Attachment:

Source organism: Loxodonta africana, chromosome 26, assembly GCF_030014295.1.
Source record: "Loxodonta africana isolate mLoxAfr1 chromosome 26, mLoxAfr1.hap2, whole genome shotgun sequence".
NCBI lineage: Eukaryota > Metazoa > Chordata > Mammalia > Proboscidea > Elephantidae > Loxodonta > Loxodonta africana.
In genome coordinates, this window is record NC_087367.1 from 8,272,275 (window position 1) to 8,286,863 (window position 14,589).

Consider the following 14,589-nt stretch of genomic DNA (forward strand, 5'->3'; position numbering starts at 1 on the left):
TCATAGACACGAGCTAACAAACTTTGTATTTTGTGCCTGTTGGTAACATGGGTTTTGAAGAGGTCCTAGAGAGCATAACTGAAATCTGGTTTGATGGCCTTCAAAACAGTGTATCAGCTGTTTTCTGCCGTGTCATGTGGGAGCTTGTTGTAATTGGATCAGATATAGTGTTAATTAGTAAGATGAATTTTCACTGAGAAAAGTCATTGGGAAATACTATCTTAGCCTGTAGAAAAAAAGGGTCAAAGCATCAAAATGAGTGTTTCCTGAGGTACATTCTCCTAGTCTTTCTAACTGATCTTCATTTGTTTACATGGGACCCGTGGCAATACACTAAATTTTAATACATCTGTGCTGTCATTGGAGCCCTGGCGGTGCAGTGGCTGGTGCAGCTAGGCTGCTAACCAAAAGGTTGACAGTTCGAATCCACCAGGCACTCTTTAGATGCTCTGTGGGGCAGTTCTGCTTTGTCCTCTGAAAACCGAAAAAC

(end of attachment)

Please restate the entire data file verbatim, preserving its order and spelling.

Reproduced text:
Source organism: Loxodonta africana, chromosome 26, assembly GCF_030014295.1.
Source record: "Loxodonta africana isolate mLoxAfr1 chromosome 26, mLoxAfr1.hap2, whole genome shotgun sequence".
NCBI lineage: Eukaryota > Metazoa > Chordata > Mammalia > Proboscidea > Elephantidae > Loxodonta > Loxodonta africana.
In genome coordinates, this window is record NC_087367.1 from 8,272,275 (window position 1) to 8,286,863 (window position 14,589).

Consider the following 14,589-nt stretch of genomic DNA (forward strand, 5'->3'; position numbering starts at 1 on the left):
TCATAGACACGAGCTAACAAACTTTGTATTTTGTGCCTGTTGGTAACATGGGTTTTGAAGAGGTCCTAGAGAGCATAACTGAAATCTGGTTTGATGGCCTTCAAAACAGTGTATCAGCTGTTTTCTGCCGTGTCATGTGGGAGCTTGTTGTAATTGGATCAGATATAGTGTTAATTAGTAAGATGAATTTTCACTGAGAAAAGTCATTGGGAAATACTATCTTAGCCTGTAGAAAAAAAGGGTCAAAGCATCAAAATGAGTGTTTCCTGAGGTACATTCTCCTAGTCTTTCTAACTGATCTTCATTTGTTTACATGGGACCCGTGGCAATACACTAAATTTTAATACATCTGTGCTGTCATTGGAGCCCTGGCGGTGCAGTGGCTGGTGCAGCTAGGCTGCTAACCAAAAGGTTGACAGTTCGAATCCACCAGGCACTCTTTAGATGCTCTGTGGGGCAGTTCTGCTTTGTCCTCTGAAAACCGAAAAAC